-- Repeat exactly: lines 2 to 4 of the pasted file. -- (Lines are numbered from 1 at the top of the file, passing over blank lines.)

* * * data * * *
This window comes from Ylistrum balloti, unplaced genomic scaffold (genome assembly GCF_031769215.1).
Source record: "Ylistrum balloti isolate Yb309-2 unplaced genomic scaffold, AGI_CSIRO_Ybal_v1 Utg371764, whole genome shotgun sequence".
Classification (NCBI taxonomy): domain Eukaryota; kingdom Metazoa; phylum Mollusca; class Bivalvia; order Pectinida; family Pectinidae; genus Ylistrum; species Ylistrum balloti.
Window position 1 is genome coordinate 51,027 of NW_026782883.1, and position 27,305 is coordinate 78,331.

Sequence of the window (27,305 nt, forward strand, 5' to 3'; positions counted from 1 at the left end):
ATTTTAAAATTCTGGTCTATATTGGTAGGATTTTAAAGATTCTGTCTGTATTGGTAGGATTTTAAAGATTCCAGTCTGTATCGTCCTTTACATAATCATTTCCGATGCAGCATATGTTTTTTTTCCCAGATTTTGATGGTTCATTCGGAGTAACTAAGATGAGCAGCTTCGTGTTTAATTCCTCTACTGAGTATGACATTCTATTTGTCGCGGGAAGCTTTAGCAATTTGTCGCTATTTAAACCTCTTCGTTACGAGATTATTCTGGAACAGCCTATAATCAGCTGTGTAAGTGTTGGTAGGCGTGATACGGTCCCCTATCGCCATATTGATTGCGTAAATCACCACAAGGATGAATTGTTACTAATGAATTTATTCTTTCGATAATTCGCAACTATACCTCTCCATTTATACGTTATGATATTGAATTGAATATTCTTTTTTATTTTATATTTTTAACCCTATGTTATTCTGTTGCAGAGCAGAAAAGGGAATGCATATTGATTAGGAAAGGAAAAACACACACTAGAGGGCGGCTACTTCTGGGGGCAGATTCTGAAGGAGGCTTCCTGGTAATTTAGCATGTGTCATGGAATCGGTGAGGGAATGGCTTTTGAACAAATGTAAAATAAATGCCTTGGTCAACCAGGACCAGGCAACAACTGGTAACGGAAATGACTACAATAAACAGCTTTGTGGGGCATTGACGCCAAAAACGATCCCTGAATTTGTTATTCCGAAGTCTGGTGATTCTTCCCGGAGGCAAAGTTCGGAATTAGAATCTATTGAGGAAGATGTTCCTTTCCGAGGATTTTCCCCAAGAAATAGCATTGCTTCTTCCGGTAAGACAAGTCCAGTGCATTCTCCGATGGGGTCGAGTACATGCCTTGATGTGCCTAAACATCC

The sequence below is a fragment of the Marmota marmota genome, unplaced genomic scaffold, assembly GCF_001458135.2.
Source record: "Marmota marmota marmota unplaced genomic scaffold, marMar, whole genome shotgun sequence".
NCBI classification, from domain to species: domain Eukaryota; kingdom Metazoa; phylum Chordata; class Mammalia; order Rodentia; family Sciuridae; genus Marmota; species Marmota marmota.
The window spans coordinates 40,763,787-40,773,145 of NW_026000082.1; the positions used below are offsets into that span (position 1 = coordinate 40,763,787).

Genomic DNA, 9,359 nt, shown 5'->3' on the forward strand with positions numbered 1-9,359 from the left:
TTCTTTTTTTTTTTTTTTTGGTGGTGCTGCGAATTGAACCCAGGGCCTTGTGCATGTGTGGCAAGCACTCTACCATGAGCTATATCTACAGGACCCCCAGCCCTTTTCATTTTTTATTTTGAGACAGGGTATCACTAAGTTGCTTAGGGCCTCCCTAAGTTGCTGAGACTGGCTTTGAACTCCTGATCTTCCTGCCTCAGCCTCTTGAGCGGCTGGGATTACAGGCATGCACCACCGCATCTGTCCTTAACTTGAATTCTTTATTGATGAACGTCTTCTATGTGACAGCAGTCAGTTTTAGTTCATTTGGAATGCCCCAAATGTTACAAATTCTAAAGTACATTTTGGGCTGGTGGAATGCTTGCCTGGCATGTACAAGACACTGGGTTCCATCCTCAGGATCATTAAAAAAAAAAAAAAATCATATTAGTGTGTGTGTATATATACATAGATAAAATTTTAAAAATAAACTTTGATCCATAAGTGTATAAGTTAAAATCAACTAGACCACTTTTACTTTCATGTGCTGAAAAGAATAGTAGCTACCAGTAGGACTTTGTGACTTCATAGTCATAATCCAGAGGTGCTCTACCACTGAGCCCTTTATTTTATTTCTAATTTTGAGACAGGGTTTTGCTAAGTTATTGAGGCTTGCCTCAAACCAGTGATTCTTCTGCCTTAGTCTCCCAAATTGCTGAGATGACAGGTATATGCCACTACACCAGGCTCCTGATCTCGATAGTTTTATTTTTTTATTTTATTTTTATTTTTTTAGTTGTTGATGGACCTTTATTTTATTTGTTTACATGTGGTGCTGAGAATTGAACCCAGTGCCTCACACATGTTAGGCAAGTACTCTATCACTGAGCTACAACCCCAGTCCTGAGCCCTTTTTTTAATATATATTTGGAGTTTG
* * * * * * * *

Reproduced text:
Source record: "Ylistrum balloti isolate Yb309-2 unplaced genomic scaffold, AGI_CSIRO_Ybal_v1 Utg371764, whole genome shotgun sequence".
Classification (NCBI taxonomy): domain Eukaryota; kingdom Metazoa; phylum Mollusca; class Bivalvia; order Pectinida; family Pectinidae; genus Ylistrum; species Ylistrum balloti.
Window position 1 is genome coordinate 51,027 of NW_026782883.1, and position 27,305 is coordinate 78,331.